CANNES, France — Beauty products are going more mass and class in travel retail these days.

On the one hand, there’s a growing premiumization of the offer, as noted at the recent Tax Free World Association annual meeting here. A case in point is The Body Shop, which its executives said is to go through a shift in the next couple of months.

“There is a dramatic transformation of the brand,” said Mathieu Guichardaz, general manager travel retail for the label, explaining the look and feel of Body Shop packaging will be different, with more elegant codes and new shapes. “We will remain an accessible brand but with ‘premiumness’ in our product. It is still a small business, but there is a fantastic opportunity for growth in coming years.”

Until now, the L’Oréal-owned label has been mostly known for bath-and-body products.

“Skin care will represent more than 50 percent of the [brand’s] sales in 2020 in travel retail,” said Guichardaz during a press conference.

World Duty Free is bolstering its ultra high-end perfume offer in airports. The operator has, for instance, signed on numerous brands’ private collections and dedicated space to niche labels.

In Heathrow Terminal Four next year, World Duty Free plans to inaugurate a shop stocking only niche fragrances.

“We think the consumer is looking for a wider range of products, and it’s proven to be extremely successful,” said Antonin Carreau, global head of beauty at the retail operator.

For its part, Chanel began selling in Paris’ Charles de Gaulle Airport a 225-ml. No.5 extract, which is only available in the brand’s boutiques through advance order. It costs more than 2,000 euros, or $2,148 at current exchange.

“We have sold 12 of them already in one year,” said Jean-Guillaume Trouvin, managing director of export for the label, adding it’s key to showcase something properly and make people dream so they realize what they’re buying is quasi-unique.

Chanel was set to open in Singapore’s Changi Airport a lounge offering a concierge service for travelers that’s free of charge and located one floor above its commercial space.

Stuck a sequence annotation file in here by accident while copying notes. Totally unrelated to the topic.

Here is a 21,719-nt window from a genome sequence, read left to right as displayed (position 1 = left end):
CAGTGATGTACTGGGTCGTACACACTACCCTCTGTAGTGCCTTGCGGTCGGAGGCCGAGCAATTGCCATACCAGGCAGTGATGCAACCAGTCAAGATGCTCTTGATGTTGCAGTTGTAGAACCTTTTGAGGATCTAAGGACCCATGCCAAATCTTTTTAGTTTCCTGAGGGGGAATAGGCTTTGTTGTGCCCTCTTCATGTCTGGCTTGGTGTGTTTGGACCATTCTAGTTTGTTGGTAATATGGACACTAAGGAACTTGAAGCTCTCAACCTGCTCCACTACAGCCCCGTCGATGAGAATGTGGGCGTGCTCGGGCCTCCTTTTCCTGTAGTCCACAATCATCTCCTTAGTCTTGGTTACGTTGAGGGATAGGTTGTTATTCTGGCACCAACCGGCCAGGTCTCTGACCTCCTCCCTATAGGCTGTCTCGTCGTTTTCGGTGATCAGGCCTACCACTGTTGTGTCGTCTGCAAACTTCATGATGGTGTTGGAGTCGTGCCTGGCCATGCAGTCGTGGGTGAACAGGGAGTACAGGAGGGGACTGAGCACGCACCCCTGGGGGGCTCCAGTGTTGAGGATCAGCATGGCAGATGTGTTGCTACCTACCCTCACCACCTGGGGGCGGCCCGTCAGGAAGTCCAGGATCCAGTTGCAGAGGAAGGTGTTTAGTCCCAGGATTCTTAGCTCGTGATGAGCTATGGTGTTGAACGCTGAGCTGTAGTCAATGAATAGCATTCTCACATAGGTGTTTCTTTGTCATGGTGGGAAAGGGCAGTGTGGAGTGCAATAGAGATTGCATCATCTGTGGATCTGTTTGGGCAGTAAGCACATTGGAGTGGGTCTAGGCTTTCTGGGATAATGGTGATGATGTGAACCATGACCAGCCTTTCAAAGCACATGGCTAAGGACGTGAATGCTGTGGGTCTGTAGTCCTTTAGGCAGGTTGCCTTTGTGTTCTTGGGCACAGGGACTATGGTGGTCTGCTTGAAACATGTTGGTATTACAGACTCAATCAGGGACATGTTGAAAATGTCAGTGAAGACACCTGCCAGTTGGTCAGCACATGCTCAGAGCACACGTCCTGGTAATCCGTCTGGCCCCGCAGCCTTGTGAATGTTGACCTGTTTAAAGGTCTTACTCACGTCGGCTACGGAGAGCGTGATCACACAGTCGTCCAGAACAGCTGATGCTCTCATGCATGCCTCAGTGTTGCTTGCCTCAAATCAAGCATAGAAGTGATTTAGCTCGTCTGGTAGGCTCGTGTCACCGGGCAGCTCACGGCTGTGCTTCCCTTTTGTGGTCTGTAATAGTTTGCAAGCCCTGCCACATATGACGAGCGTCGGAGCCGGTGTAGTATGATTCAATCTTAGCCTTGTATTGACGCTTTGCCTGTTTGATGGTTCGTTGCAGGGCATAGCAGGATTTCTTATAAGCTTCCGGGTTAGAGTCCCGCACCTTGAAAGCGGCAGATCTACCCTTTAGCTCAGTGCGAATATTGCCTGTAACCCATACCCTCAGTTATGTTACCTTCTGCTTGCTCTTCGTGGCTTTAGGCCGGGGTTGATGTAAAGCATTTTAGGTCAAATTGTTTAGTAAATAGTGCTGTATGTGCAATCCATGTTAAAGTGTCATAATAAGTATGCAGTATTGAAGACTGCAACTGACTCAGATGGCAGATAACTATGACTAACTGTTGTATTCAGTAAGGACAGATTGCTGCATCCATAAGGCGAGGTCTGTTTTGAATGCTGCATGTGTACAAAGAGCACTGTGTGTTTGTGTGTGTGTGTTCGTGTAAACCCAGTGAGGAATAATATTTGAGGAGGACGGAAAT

On the other end of the scale, due to the rise in middle-class and low-cost travelers, there’s been a skewing toward lower-priced offers, too.

“We need to adapt our retail, service and price progressively,” said Carreau. “We do need to think about democratization of our ranges, trying to ensure also the good value perception of the products.”

DFS also plans to tweak some of its assortments as Hong Kong becomes less of a shopping mecca for Chinese from first- or second-tier cities and more for those from third- and fourth-tier cities.

“The level of brand awareness is really limited,” said Ariel Gentzbourger, senior vice president, general merchandise manager of beauty at the operator. “There’s a conversion issue there. It’s a bit like back to reality.”

Shiseido is launching its Anessa line, which is especially popular with Chinese and Koreans, as a mass-market brand in travel retail, as well as in Asian local markets.

“The value perception is definitely something we are working on with our partners, our retailers, with more visible savings, brands and offers,” said Elisabeth Jouguelet, marketing director for travel retail at Shiseido, who noted business is growing quickly for Aupres and other affordable brands.

Amid the wild shifts in the marketplace this year, the Estée Lauder Cos. sees a silver lining. Currency devaluations may have dampened the enthusiasm for the once deep-pocketed Russians, Brazilians, Indians and Chinese to travel, but there is good news.

“They tend to buy in the domestic market,” said Cedric Prouvé, group president of international at Estée Lauder Cos. Inc. “Right now our business in Russia and Brazil are doing really well — domestically. It’s growing in the high-double digits on a like-store basis.”

He said among the solutions to mitigate effects of today’s volatile marketplace “is to make sure our pricing strategies are in line around the world,” to protect pricing margins. Lauder has made increases in Russia and Brazil, where the devaluations are the most severe, “but we also are adjusting in other places,” explained Prouvé. “Our European business is strong, both domestically and travel retail, because of the weak euro. The Europeans themselves are buying locally because the euro is not worth as much when they travel. And there are a lot of tourists, especially Chinese.”

But reports out of the U.S. indicate that the Chinese business has dried up.

“They are a lot less visible because the dollar is strong,” Prouvé added. “But they are going to the U.S. They are not shopping as much.”

Such subtle changes in passenger flow are seen around the world.

“There’s a big shift from Hong Kong to Japan or Korea to Japan, where the yen is weak,” the executive concluded.

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